PETALING JAYA (Nov 2): The National House Buyers Association (HBA) has urged the government to take measures to slow down escalating property prices by raising the supply of homes in the affordable housing segment through  government-linked corporations, state economic agencies and  bodies such as Perbadanan PR1MA Malaysia (PR1MA).

“In our opinion, PR1MA which was the government agency tasked to deliver affordable homes has totally lost its focus by partnering private developers to sell ‘Lifestyle Properties’ where only up to 50% of the land available is for commercial and high-end properties,” said HBA honorary secretary-general Chang Kim Loong (pictured).

He noted that the government will need to give more incentives to private housing developers to build affordable homes such as alienating land at lower cost, giving fast track approvals and even tax exemptions.

HBA has also called for the cost of laying the last mile of utilities such as water, electricity, sewage and telecommunications to be borne by the respective utility companies in order to lower the cost of properties. The compliance costs too have to be studied with the view to bring down the price of properties.

“The ‘Compliance Costs’ for development such as land premium for land conversion; development charges; submission fee and upfront deposits to local authorities (planning department, building department, engineering department, landscape department, etc), cost incurred for SiFus, and other statutory contributions should be reduced,” he explained.

He said developers will always factor in compliance costs into their sale price, if these compliance costs could be reduced or waived, the prices of homes should also correspondingly be reduced.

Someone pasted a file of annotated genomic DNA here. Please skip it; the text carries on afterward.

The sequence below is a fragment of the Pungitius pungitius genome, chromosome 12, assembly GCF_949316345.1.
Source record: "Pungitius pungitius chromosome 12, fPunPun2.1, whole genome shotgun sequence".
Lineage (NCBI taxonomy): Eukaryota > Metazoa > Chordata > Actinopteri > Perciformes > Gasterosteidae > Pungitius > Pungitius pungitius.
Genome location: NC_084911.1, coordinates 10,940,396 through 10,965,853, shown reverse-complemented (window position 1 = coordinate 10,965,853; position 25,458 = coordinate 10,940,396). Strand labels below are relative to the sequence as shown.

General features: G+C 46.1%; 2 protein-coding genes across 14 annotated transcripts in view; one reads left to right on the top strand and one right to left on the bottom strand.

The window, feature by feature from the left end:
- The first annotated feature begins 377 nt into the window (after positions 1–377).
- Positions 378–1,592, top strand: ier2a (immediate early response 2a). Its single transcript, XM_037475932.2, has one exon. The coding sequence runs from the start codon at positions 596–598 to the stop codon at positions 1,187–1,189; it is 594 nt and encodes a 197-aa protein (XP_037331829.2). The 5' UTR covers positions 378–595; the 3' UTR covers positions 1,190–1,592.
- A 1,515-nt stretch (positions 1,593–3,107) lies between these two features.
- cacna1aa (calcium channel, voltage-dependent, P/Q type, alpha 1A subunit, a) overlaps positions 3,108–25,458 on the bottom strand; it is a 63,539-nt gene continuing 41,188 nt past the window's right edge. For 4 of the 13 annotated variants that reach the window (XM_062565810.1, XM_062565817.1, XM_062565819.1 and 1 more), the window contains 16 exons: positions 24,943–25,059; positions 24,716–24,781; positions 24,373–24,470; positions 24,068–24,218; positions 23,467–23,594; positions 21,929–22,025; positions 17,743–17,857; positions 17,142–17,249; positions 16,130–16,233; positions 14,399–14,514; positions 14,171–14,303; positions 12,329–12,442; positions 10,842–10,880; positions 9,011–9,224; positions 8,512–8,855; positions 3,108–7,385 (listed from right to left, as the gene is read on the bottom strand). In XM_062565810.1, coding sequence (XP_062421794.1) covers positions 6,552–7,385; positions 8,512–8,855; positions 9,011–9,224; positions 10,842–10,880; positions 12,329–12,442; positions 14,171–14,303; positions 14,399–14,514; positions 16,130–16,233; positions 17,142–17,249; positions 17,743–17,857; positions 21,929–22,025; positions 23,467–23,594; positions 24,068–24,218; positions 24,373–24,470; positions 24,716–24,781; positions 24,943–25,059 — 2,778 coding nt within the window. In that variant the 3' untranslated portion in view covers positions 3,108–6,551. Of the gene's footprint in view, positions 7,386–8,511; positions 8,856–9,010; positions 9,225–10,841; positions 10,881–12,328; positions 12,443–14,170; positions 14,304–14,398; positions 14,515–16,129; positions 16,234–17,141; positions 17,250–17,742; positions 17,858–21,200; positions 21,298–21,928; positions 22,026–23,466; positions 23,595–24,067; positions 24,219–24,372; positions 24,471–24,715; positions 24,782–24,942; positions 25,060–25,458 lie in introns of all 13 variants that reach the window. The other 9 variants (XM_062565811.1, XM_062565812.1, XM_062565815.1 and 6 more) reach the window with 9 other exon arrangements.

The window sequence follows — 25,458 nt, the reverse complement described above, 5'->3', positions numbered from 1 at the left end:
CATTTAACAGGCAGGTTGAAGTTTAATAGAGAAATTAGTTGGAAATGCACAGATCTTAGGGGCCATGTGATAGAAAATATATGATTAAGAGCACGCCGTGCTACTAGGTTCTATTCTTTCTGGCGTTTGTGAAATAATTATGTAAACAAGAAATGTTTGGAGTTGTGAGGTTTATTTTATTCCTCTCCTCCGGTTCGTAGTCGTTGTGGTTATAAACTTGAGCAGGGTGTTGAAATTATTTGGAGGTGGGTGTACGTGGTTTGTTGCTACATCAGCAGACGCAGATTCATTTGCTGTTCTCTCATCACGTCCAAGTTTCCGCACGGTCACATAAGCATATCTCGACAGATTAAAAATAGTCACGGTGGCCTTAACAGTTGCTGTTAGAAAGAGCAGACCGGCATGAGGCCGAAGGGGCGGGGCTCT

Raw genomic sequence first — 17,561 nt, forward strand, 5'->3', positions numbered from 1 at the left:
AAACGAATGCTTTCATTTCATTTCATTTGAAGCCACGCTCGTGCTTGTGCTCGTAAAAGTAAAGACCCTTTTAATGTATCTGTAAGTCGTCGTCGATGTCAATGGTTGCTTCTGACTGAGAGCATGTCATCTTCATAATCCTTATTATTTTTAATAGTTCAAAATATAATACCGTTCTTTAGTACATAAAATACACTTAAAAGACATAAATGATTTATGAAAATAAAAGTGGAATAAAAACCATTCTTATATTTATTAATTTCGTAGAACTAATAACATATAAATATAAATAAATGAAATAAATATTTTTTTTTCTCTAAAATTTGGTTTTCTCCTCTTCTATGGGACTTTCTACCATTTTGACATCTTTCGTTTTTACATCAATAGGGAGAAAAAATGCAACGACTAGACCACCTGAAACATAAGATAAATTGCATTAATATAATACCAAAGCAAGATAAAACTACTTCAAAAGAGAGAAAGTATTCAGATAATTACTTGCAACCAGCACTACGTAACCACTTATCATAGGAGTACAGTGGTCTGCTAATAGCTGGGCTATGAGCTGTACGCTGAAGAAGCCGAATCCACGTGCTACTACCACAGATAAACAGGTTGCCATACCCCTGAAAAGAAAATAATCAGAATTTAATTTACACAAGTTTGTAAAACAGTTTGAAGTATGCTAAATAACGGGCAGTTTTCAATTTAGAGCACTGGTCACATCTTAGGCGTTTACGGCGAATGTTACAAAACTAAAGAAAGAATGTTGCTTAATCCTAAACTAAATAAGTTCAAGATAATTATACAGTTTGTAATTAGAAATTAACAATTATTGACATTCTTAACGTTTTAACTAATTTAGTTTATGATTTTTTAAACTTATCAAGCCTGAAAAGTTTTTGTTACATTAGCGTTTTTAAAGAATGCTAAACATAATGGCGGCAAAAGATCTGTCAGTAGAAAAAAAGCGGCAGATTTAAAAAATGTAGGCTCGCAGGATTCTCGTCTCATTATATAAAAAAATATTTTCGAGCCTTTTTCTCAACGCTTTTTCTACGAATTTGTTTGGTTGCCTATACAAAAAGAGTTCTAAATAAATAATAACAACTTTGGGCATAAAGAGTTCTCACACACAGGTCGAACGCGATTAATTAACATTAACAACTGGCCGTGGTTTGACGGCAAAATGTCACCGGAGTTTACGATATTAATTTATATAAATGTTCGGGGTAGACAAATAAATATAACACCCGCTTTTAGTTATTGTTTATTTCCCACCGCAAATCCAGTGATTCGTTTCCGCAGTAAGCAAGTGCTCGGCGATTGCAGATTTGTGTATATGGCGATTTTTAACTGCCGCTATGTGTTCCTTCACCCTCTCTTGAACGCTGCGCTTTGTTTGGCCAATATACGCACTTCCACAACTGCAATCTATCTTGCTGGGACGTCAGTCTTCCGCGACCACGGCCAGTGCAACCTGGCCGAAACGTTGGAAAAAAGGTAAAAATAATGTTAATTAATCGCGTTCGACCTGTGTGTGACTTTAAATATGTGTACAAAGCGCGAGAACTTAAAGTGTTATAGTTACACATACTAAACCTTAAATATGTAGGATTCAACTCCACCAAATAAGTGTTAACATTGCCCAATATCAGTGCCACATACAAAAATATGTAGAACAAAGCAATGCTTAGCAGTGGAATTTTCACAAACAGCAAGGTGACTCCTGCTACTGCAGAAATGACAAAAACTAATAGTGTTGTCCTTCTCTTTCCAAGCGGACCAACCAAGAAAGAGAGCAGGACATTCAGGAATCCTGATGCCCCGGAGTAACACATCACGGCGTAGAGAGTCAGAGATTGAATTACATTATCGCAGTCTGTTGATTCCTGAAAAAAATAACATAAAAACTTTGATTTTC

“We acknowledges that it is not easy for the Pakatan government to come out with a Budget that can please everyone. However, HBA would like to remind the government of their manifesto for GE14 which promised to address the issue on affordable housing issues,” he added.

Meanwhile, HBA also expressed its concern on the government’s decision to charge Real Property Gains Tax (RPGT)  of 5% for gains on disposal of properties after the fifth year for local property owners.

Chang noted that with the budget announcement, it means that Malaysian individuals will continue to bear the 5% RPGT even though they have diligently ‘persevered’ beyond the five years.

By charging a RPGT rate for people who have held properties for six years or more, the government is imposing “tax on inflation” and this will punish the genuine long-term investors.

Meanwhile, HBA lauded the government’s move to impose higher stamp duties on properties exceeding RM1 million in value and the government’s proposal to build more ‘Affordable Properties’ through government agencies

“However, the devil is in the details and PR1MA and Syarikat Perumahan Nasional Bhd (SPN). The government must ensure that such Affordable Houses are built in the right location, the right numbers and at the right time,” he said.

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